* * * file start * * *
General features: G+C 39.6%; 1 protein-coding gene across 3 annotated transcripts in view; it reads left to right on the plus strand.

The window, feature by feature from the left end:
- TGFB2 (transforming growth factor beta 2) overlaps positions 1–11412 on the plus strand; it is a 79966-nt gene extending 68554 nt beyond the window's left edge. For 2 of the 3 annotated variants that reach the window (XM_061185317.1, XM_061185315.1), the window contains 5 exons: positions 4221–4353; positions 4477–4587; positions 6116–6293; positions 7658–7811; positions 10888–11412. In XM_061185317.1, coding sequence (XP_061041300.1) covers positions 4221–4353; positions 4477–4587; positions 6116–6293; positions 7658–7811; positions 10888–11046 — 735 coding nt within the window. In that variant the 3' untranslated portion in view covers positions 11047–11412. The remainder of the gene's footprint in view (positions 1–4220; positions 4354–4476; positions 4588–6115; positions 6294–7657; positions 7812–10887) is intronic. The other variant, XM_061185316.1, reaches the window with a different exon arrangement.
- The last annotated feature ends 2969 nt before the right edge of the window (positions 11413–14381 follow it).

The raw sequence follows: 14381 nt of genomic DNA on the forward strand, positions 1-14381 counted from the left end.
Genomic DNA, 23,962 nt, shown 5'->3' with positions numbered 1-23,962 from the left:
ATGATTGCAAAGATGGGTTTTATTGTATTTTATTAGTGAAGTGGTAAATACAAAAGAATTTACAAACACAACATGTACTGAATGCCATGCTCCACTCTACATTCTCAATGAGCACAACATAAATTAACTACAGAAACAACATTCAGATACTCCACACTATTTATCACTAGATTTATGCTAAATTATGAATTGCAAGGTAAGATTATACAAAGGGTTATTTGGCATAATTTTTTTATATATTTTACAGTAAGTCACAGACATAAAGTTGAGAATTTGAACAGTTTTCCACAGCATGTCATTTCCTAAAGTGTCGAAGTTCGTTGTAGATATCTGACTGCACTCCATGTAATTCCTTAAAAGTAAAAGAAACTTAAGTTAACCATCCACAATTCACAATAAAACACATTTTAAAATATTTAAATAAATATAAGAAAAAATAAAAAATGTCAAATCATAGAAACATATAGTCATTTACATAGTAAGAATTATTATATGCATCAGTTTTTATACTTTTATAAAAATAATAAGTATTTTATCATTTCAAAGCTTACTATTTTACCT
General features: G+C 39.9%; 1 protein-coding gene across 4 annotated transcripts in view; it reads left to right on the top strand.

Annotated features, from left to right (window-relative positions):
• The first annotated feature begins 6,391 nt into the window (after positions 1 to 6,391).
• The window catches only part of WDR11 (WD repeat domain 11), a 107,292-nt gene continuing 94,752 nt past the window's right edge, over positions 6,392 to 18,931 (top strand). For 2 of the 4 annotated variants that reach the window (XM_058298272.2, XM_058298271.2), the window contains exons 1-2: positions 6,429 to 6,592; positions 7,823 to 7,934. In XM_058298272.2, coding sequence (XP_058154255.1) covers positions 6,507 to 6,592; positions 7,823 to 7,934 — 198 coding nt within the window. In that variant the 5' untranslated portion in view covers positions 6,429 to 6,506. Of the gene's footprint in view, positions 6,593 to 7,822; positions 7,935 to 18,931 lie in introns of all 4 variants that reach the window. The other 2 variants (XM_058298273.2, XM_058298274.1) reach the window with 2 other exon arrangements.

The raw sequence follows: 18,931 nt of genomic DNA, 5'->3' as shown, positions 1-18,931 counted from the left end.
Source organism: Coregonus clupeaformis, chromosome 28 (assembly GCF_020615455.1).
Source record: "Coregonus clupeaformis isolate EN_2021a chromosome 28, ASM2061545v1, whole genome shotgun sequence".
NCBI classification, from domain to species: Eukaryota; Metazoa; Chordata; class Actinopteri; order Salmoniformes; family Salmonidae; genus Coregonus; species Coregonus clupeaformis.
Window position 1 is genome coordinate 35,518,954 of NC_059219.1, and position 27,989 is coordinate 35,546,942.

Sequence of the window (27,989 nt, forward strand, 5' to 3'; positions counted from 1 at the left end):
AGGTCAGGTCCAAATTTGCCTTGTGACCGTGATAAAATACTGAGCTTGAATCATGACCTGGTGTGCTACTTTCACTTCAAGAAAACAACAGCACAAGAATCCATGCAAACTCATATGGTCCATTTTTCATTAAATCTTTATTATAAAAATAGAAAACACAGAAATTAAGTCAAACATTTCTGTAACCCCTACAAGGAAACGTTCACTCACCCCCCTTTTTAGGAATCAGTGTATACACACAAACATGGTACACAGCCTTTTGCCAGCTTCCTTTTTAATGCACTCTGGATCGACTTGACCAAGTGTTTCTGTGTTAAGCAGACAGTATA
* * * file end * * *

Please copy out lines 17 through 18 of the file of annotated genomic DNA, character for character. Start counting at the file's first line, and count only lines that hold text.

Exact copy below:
Sequence of the window (27,989 nt, forward strand, 5' to 3'; positions counted from 1 at the left end):
AGGTCAGGTCCAAATTTGCCTTGTGACCGTGATAAAATACTGAGCTTGAATCATGACCTGGTGTGCTACTTTCACTTCAAGAAAACAACAGCACAAGAATCCATGCAAACTCATATGGTCCATTTTTCATTAAATCTTTATTATAAAAATAGAAAACACAGAAATTAAGTCAAACATTTCTGTAACCCCTACAAGGAAACGTTCACTCACCCCCCTTTTTAGGAATCAGTGTATACACACAAACATGGTACACAGCCTTTTGCCAGCTTCCTTTTTAATGCACTCTGGATCGACTTGACCAAGTGTTTCTGTGTTAAGCAGACAGTATA